I’ve been busy revising poems as a part of a summer research grant from my university. That time so far has been satisfying and productive. Last week, for some reason, I found myself using certain forms in three of the five poems I revised. Two sestinas and a pantoum.
With one of those poems, I observed a pattern of repetition in initial draft–a way of turning over the subject of the poem–and I thought, maybe this could be a sestina. And then I thought, that’s too much work. Over an hour later, however, I had succeeding in creating a sestina. (More on that form in a moment.)
My impulse and attraction to so-called “fixed” forms might be a holdover from my Creative Writing: Poetry course this spring. Students wrote in a variety of poetic forms, including some that use repeating lines: villanelles, pantoums, triolets. There is usually much initial resistance to these particular forms (as was the case this semester), but students eventually came to appreciate (and even enjoy) working in these forms.
A pantoum uses four-line stanzas (quatrains), with the requirement that lines two and four of each stanza become one and three of the following stanza. The poem can be any number of quatrains (but a minimum of 3), and the poem’s first and third lines return as the second and fourth lines of the final stanza, usually inverted. Some pantoums rhyme abab, and some don’t use a rhyme scheme. Poets, as can be expected, vary in their strictness of repetition.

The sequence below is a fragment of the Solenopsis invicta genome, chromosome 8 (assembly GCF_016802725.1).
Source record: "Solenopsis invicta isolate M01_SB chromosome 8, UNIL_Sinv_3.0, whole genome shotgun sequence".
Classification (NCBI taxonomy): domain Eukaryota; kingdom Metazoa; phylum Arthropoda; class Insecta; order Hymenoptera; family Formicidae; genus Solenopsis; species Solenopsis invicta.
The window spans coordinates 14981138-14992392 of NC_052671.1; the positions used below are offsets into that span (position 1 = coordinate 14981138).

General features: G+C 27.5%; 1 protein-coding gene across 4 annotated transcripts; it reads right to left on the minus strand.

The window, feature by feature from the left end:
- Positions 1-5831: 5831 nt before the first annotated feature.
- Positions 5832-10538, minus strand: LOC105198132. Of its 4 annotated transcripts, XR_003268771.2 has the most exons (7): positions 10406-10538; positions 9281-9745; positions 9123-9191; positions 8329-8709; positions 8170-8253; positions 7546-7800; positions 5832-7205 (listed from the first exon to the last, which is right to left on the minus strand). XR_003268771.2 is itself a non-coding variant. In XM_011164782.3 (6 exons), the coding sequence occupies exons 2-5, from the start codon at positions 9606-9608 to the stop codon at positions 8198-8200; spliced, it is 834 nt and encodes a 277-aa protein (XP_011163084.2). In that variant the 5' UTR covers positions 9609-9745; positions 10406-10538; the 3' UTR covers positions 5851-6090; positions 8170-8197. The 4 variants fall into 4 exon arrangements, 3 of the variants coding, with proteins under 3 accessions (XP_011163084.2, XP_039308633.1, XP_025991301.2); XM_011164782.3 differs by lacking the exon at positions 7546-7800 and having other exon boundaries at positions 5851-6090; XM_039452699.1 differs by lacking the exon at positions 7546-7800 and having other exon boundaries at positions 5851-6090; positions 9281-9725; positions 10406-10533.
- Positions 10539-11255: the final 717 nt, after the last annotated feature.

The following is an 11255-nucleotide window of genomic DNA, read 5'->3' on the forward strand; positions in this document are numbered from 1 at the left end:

I’ve written a handful of pantoums, but it had been a long time since I had attempted a sestina, a 39-line poem that uses six repeating end words. These six words recur in different orders in sestets (six-line stanzas) throughout the poem, and the poem concludes with a tercet (three-line stanza) that includes two of the end words per line. Part of the fun of the form is figuring meaningful ways to use each end word seven times.
(Side note: I’ve learned that if you start tweeting about how you’re writing in certain poetic forms that someone might challenge you to a duel. A friend saw my tweet and promptly challenged me to a sestina duel, picking three of the six end words, allowing me to pick the other three.)
Writing in a “fixed” form that uses repetition is one of my favorite poetic approaches. The form provides a structure, an architecture. a set of boundaries. After all, writing–whether poetry, fiction, creative nonfiction, a blog post–involves a search for form in conjunction with a search for subject.
Just as any writer, I have subjects and images to which I regularly return, and writing in a form that requires repetition often helps me shape my ideas, my words. I find these forms (and other patterns and forms–sonnet, meter, syllabics) often enable me to explore my ideas more effectively. In these forms’ demands, I (paradoxically) find poetic freedom.
Now to finish up the draft of a new sestina. How am I going to use the word __________ repeatedly to end lines?